Jeremy Siegel, finance professor at Wharton, says the United States has entered a “self-sustaining” recovery that isn’t dependent on the federal stimulus. He’s also confident about the direction of the stock market, where the Dow recently topped 11,000.
The Dow number “doesn’t matter in a real economic sense, but more in a psychological sense,” he said on the Knowledge@Wharton Web site. “Obviously, these are just arbitrary points. But this is the highest position since September 2008, when the crisis really broke out. More illuminating than just looking at the number 11,000 is that the market is only about 22 percent or 23 percent off from its all-time high, which was reached in October 2007 when the Dow was over 13,000. We went down 58 percent and now we are back within a little more of 20 percent of the high. That shows you that there has been a very significant recovery.”
Any downsides? “Housing is going to be weak for a long time and prices, even if they stabilize, are not really going to go up.”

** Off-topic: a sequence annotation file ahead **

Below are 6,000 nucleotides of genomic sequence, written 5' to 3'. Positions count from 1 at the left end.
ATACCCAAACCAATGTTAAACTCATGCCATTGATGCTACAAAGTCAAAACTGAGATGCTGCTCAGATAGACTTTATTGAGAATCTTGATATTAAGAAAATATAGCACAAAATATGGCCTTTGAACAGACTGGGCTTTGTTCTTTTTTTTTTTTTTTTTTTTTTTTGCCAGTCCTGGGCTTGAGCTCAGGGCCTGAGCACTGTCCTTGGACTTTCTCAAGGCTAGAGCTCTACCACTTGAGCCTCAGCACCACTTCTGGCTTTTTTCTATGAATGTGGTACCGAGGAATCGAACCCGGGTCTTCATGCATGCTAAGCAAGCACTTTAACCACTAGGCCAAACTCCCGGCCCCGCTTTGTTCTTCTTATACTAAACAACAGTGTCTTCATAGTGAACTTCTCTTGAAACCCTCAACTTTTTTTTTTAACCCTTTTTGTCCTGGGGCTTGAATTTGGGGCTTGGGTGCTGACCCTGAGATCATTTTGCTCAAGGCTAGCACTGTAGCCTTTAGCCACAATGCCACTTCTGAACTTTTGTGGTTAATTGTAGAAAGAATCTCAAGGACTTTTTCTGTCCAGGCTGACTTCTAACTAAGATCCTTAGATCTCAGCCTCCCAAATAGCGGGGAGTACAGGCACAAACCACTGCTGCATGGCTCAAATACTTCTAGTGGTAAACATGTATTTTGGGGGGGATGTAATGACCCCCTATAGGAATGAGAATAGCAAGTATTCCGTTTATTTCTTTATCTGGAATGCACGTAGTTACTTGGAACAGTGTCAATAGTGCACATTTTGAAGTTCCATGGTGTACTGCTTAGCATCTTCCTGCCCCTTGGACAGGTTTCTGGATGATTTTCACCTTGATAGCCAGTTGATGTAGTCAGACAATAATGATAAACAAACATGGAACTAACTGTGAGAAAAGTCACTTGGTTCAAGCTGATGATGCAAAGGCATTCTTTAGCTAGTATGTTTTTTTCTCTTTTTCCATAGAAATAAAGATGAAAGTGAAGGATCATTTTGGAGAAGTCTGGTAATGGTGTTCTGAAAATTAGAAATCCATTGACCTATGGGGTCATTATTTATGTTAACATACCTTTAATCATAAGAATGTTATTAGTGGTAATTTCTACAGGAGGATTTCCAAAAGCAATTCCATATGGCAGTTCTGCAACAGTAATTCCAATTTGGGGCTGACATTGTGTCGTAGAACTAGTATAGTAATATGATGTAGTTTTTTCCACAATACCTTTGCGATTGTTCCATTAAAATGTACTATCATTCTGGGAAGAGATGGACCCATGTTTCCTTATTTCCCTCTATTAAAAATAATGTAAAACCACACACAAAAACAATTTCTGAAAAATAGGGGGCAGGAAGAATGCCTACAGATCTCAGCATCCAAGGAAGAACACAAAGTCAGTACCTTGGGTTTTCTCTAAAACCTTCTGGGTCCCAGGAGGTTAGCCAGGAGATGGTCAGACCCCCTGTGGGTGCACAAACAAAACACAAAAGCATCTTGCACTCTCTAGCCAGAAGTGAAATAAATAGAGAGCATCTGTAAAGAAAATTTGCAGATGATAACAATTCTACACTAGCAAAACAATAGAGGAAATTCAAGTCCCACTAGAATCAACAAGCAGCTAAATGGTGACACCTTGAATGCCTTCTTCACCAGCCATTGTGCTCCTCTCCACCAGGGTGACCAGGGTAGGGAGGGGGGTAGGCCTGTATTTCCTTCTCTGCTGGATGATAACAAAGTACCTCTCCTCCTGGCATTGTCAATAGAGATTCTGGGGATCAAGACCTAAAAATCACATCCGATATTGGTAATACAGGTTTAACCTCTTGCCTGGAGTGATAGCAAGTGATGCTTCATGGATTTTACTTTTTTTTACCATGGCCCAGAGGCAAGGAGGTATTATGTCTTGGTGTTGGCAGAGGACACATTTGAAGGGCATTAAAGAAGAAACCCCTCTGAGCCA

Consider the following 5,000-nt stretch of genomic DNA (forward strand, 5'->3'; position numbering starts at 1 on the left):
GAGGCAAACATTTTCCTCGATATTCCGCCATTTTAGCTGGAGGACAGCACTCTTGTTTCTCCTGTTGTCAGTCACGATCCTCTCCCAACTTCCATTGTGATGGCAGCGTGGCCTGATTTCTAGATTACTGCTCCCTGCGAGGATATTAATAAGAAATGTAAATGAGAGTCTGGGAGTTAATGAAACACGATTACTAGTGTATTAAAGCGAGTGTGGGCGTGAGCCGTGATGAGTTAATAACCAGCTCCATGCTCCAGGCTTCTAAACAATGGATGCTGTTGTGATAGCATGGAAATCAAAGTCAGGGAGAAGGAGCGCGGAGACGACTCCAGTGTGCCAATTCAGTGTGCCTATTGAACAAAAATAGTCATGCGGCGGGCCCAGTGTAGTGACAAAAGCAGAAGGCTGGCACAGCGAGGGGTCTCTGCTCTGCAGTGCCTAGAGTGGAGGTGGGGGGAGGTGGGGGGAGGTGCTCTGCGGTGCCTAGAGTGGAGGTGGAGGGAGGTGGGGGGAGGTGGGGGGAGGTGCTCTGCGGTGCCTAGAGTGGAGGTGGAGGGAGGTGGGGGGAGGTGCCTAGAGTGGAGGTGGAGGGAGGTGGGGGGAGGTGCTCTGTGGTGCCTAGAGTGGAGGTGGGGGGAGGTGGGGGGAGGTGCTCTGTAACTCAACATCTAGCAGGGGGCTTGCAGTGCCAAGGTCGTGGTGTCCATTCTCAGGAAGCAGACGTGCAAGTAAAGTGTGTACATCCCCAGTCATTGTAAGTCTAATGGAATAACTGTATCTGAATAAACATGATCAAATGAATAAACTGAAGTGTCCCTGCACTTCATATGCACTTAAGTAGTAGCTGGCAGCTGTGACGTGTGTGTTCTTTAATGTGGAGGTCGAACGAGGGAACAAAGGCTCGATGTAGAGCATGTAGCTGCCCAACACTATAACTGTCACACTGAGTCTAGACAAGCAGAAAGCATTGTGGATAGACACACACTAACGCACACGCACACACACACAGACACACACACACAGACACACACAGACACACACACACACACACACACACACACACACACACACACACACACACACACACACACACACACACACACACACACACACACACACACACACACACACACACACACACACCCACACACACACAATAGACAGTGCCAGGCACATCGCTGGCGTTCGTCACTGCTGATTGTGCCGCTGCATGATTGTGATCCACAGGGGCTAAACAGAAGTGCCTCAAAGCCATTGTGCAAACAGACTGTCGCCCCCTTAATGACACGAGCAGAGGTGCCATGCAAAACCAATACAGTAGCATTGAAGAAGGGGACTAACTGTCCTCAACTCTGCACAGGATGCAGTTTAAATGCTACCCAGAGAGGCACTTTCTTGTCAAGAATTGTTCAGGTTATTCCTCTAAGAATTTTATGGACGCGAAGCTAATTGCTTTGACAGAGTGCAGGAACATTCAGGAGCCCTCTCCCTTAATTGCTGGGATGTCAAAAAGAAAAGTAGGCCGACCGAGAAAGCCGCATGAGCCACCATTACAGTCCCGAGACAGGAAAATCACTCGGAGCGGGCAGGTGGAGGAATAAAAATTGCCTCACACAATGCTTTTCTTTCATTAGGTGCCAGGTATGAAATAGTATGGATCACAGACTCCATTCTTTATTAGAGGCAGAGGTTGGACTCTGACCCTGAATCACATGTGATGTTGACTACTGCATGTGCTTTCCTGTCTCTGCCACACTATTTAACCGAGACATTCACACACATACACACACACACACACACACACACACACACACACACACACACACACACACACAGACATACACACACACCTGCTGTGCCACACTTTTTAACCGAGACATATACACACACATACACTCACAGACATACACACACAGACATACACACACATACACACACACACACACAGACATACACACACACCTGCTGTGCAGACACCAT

He may be too optimistic. I continue to worry about all the hot money in the market, an artifice of zero interest rates and an abundance of dollars. It’s inherently unstable. All those toxic “assets” are still out there, many on the books of the Fed. Massive and continuing unemployment is a tinder box. But here’s Professor Siegel. So you can’t say there’s no optimism on Sound Economy. (So far, nearly 400 have voted on yesterday’s poll, and the majority say we’re still in recession or bumping along the bottom).
The Back Story: Nerd alert! The federal Bureau of Labor Statistics has released its annual Charting International Labor Comparisons report. Americans’ GDP per capita continues to far outpace our competitors, for example. And the United States has the most output of nations as a percent of the world total, at 18 percent, with China second at 12 percent. China leads in employment as a percentage of the working-age population. You can download the entire report or skim sections here.
Today’s Econ Haiku:
Despite the shouting
Most tax bills are lower now
Still, some are tea’d off